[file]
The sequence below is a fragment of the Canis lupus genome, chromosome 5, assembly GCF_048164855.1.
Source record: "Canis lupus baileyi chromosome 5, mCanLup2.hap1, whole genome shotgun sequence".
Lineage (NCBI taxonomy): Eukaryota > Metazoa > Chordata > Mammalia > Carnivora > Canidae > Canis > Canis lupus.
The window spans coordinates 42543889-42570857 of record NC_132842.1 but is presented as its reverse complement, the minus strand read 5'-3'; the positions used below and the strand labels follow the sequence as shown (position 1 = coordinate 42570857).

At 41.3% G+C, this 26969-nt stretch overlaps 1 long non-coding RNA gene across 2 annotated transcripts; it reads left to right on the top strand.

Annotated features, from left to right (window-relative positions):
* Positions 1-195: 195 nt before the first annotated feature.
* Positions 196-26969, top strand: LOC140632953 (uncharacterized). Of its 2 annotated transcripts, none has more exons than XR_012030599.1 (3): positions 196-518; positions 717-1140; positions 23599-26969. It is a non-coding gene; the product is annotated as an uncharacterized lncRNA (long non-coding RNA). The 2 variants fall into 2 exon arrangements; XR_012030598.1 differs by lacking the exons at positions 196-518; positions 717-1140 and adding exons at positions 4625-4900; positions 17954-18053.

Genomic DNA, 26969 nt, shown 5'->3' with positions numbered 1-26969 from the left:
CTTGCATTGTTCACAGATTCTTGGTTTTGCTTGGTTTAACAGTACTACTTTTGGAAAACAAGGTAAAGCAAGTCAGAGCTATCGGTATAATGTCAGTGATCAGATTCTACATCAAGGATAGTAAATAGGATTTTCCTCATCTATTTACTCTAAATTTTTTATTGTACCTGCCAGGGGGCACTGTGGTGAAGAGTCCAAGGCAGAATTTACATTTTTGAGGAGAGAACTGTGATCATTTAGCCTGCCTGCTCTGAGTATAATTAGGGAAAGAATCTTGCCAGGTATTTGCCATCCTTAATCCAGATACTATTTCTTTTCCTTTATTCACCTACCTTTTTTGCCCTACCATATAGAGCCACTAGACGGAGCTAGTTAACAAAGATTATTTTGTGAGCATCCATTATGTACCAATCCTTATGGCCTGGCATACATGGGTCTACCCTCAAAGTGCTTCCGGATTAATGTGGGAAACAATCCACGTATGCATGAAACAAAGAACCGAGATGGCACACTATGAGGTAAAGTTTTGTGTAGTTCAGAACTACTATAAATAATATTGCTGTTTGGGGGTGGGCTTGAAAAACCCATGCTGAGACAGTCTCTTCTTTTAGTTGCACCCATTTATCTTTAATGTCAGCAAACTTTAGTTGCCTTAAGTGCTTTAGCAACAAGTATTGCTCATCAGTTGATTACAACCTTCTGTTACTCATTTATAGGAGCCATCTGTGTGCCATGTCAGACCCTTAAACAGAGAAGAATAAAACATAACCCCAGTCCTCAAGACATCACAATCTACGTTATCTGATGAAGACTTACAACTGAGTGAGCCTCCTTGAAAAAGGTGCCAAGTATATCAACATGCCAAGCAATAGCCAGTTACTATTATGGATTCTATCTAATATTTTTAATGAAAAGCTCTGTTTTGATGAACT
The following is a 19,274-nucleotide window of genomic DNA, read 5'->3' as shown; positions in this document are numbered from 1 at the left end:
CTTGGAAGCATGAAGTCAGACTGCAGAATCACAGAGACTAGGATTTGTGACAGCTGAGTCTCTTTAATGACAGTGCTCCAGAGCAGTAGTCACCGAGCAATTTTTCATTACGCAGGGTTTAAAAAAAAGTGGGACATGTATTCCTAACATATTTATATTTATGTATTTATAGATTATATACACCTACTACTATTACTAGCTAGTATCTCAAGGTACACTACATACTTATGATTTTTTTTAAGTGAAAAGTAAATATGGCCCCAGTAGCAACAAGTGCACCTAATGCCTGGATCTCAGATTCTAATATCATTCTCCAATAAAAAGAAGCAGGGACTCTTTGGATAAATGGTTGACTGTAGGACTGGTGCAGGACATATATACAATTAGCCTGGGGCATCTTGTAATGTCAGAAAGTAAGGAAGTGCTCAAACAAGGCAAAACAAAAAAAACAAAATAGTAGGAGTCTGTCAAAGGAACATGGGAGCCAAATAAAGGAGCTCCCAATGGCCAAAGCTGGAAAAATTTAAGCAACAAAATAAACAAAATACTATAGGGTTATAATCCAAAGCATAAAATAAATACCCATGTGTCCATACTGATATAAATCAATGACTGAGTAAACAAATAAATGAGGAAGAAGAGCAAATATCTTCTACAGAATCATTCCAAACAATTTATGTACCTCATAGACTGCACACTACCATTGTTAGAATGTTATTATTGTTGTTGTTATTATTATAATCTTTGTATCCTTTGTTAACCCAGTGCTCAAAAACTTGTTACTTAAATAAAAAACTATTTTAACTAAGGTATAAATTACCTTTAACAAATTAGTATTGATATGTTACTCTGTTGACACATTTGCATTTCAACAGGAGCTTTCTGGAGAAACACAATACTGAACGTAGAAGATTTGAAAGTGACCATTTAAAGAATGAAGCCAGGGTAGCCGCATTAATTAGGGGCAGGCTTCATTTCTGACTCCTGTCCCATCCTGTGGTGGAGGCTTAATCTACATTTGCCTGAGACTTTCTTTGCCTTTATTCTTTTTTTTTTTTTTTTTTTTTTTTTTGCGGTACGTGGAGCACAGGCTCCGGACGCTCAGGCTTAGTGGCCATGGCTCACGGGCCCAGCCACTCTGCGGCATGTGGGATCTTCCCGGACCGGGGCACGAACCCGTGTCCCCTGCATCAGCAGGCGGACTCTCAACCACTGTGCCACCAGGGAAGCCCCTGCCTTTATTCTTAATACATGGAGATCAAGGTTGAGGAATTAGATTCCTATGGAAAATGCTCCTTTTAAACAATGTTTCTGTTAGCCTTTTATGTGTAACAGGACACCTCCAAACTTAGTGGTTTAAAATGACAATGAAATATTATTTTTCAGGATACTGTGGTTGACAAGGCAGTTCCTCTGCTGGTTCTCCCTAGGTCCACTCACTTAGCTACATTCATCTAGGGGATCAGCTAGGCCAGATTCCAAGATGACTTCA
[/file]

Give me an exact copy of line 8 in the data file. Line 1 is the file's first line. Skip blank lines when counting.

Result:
* Positions 196-26969, top strand: LOC140632953 (uncharacterized). Of its 2 annotated transcripts, none has more exons than XR_012030599.1 (3): positions 196-518; positions 717-1140; positions 23599-26969. It is a non-coding gene; the product is annotated as an uncharacterized lncRNA (long non-coding RNA). The 2 variants fall into 2 exon arrangements; XR_012030598.1 differs by lacking the exons at positions 196-518; positions 717-1140 and adding exons at positions 4625-4900; positions 17954-18053.